II.

    There are several provisions of the Virginia Code which regulate the taking and perfection of homestead exemptions. Virginia Code § 34-14[4] sets out how the exemption is to be accomplished. That section requires that a homestead deed be filed in the jurisdiction where the debtor resides describing with "reasonable certainty" the property to be exempted and ascribing a value to the property. Id. Virginia *104 Code § 34-17[5] requires that the Virginia homestead exemption may be taken at any time before the property is subjected "by sale or otherwise" under legal process. It also provides that the exemption must be declared before or on the same day a voluntary petition in bankruptcy is filed. Thus, § 34-17 regulates when the exemption may be taken.

    In this regard, VNB contends that the debtor failed to meet the requirements of sections 34-14 and 34-17. With respect to § 34-14, VNB contends that the debtor's designation in her homestead deed of "rights under § 522(g) and (h)—$375.25" is not a sufficient description so as to comply with the Virginia Code requirement of "reasonable certainty." VNB also contends that Virginia Code § 34-17 was not satisfied because the debtor did not exempt her wages prior to the return date of the writ of garnishment and, thus, the property had been subjected "by sale or otherwise" to execution or other legal process and that the fact that the debtor sought to exempt those same wages in her homestead deed filed on November 22, 1983, the day she filed bankruptcy, did not cure that defect.

    A.

    The federal courts sitting in Virginia have had the opportunity to apply the requirement of Virginia Code § 34-14 that a homestead deed be filed describing the proposed exemption with "reasonable certainty." In the case of In re Wilson, 108 F. 197 (W.D.Va.1901), the court stated the purpose of the statute:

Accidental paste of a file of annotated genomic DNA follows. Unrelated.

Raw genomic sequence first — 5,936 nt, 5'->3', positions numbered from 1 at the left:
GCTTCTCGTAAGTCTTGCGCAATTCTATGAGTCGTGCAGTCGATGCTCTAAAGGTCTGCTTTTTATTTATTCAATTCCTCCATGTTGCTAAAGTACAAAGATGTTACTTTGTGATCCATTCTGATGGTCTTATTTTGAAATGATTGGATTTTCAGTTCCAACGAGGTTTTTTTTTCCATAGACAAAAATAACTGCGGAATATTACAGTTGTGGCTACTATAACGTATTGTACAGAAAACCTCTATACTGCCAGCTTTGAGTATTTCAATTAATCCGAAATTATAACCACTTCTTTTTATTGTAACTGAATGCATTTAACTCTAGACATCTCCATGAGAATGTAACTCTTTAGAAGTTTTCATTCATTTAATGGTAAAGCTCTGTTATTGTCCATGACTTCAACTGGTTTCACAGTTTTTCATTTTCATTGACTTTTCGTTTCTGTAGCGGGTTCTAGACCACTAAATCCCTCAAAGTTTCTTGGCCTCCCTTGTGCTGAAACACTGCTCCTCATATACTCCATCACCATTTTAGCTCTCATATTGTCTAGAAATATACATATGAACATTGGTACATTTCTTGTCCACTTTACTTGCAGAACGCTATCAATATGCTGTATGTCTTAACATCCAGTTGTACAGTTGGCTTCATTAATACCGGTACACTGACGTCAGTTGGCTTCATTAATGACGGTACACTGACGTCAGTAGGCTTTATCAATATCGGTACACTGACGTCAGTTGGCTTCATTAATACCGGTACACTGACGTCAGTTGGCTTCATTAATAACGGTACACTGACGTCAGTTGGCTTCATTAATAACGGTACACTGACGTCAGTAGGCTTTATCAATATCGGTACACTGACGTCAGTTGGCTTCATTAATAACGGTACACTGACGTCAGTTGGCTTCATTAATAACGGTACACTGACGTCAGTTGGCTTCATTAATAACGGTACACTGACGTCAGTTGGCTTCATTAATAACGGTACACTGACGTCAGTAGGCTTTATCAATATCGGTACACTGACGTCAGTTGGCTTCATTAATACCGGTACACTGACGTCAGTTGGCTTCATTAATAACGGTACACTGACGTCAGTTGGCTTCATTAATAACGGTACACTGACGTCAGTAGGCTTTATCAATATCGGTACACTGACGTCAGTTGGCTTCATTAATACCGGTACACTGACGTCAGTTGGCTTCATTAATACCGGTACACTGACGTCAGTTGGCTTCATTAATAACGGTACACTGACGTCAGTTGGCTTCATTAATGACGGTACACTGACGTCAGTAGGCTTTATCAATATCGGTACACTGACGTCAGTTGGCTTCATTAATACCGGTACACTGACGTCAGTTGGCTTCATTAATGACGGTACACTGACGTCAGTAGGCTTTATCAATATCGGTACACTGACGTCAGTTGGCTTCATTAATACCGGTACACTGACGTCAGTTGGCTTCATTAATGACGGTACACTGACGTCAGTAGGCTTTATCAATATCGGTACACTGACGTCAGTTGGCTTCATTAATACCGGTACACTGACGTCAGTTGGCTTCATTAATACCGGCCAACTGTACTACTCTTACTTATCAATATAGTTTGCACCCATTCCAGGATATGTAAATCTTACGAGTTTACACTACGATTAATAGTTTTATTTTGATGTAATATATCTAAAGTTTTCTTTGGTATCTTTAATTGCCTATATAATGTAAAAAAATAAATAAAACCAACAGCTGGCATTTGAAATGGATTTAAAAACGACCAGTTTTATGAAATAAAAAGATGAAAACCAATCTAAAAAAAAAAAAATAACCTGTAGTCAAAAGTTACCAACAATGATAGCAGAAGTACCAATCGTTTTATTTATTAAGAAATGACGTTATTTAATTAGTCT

The requirement of the statute is a wise and reasonable one. Its purpose is to enable creditors to ascertain, by inspection of the different articles and the prices affixed thereto, whether the debtor is making a fair and honest claim of homestead, or whether he is giving an underestimate of its value, and thereby securing to himself property that should be subjected to the payment of his debts.

    Id. at 198. In the more recent case of Shirkey v. Leake, 715 F.2d 859 (4th Cir. 1983), the Fourth Circuit stated that:

    The requirement that personal property be described with "reasonable certainty" cannot be defined by a universal standard. Nonetheless, courts cannot be allowed to make wholly subjective determinations of reasonableness. Whether a description is reasonably certain involves a judgment that takes into consideration the purpose of the exemption statutes and the characteristics of the object to be described. Certain clearly defined principles exist to assist a court in the exercise of its discretion.

    Id. at 861-62.

    This Court takes note of the fact that the Virginia exemption statutes are remedial in nature and are to be liberally construed. See In re Smith, 22 B.R. 866 (Bankr.E.D.Va.1982); In re Perry, 6 B.R. 263 (Bankr.W.D.Va.1980). The Court is also mindful that the purpose of homestead exemptions is to protect debtors from being left destitute from creditor process and the requirement that a homestead deed be recorded is to enable creditors to ascertain whether the debtor is underestimating the value of the property he claims exempt. In re Smith, 22 B.R. 866, 867 (Bankr.E.D.Va. 1982).

    If the Court were to apply the test established by the Fourth Circuit in Shirkey, this Court would have to consider both the purpose of the exemption statutes and the characteristics of the object to be described in order to make a finding that the debtor's assertion in her homestead deed of "rights under § 522(g) and (h)—$375.25" was reasonably certain. However, for the reasons hereinafter stated in this opinion, the Court *105 need not reach the issue of whether the debtor has complied with the requirement of reasonable certainty contained in § 34-14 of the Virginia Code.

    B.